In claiming that the graphic form (especially in sequence) is structured as a language, it might help to parse out how to make the analogy reasonably. It's not as if no one has ever noted the similarities between the forms — in fact, it's fairly common. However, mistakes are often made in my opinion.
First, I assume that there is "Equivalence" between the different modalities, which can be summarized as "the expectation that the human mind/brain treats all modalities in an equal way, given modality specific constraints."
By this account, it essentially means that we would expect all modalities to feature the same sort of storage in memory for patterned signs of differing sizes and functions (from sound patterns of phonemes to sentence patterns of idioms) and feature ways to combine all those elements at different levels of structure (phonology through discourse). We would also expect development to be similar, with a critical learning period and drop offs after that.
However, this is not the take that most comparisons of the verbals and visual forms take. Rather, they often try to make direct superficial analogies between specific types of structures. For example, "such and such" is the equivalent of a "word" or "sentence." This is often why many want to claim that single images have "grammar" — because a single image has lots of information in it, like a "sentence" and unlike a "word" — even though composition within single images behaves nothing like a grammar. (...nor should we expect it to given the differences between sound and light!)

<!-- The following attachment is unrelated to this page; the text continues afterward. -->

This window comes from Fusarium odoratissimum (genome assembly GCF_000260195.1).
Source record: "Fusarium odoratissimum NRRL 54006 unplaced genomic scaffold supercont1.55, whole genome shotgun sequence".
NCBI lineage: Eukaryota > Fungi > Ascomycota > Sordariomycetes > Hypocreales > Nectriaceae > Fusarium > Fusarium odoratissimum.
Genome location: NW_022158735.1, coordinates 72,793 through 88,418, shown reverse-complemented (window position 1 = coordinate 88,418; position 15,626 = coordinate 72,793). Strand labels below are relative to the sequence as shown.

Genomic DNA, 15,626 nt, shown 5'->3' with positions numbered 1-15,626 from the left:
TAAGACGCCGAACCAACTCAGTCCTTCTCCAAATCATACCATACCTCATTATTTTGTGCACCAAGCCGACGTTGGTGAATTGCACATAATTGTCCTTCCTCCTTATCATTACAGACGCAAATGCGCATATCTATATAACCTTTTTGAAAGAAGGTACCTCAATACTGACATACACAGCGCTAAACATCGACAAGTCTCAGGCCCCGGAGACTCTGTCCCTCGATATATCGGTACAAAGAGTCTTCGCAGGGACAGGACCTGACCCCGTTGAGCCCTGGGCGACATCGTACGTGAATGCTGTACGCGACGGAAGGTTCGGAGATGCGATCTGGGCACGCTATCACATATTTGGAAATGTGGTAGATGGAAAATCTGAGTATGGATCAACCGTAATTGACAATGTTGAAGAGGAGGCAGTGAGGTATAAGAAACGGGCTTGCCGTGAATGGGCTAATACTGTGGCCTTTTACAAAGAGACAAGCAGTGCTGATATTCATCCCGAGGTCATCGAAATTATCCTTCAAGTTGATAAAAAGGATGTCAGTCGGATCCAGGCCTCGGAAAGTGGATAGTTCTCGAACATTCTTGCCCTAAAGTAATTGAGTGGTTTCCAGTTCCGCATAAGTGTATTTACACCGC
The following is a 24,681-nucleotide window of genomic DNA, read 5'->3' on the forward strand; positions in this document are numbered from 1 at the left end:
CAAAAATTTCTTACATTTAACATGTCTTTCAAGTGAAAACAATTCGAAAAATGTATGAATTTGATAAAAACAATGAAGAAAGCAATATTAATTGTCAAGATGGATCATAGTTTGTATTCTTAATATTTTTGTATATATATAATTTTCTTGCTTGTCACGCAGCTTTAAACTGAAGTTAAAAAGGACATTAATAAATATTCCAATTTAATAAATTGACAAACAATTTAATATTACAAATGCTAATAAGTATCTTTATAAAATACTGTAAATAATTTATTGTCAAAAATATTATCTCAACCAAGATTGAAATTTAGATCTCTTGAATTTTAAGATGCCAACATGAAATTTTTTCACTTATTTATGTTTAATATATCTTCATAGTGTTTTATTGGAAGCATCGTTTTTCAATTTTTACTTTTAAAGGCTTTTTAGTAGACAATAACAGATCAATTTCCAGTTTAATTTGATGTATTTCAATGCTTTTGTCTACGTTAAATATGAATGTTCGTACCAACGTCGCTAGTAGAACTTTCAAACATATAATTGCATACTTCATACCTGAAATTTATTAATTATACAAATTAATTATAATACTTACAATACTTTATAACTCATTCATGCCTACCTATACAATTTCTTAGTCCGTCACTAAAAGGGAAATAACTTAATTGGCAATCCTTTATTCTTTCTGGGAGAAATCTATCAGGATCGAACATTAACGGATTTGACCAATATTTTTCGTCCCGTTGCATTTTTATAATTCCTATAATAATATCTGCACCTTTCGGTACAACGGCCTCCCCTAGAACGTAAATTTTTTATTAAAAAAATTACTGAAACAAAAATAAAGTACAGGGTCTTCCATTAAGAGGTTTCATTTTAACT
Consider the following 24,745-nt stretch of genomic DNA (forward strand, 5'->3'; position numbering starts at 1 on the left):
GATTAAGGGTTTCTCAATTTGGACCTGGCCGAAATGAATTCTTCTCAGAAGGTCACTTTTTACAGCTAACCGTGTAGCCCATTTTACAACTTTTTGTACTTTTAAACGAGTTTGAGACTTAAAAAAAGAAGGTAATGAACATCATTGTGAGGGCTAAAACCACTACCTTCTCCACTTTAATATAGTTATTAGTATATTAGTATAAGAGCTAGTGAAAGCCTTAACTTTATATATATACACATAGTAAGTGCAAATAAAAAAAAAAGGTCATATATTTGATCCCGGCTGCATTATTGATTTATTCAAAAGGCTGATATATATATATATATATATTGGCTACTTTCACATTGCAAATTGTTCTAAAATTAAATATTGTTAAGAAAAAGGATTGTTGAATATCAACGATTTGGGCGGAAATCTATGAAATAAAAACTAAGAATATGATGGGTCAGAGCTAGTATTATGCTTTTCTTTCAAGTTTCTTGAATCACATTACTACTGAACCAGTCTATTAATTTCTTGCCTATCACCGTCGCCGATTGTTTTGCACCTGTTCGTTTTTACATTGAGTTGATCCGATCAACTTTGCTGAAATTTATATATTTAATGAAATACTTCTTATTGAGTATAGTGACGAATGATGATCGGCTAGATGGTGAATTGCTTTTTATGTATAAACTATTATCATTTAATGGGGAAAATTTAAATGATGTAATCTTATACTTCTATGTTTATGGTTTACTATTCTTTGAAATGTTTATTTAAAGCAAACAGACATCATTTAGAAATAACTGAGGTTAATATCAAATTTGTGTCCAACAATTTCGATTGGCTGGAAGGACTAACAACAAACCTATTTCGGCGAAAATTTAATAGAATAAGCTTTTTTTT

A similar endeavor has tried to find "minimal units" of the structure of the forms, following the school of Structuralism (most popular in American linguistics from around 1920-1960ish). However, again, just knowing minimal units doesn't tell you about the broader structure, and units larger than minimal units might also be useful and insightful. It also gives no beneficial comparison other than that "minimal units" exist in both domains.
All of this is an argument for looking beyond the superficial understandings of "language" and to look for comparisons in deeper, more fundamental aspects of structuring.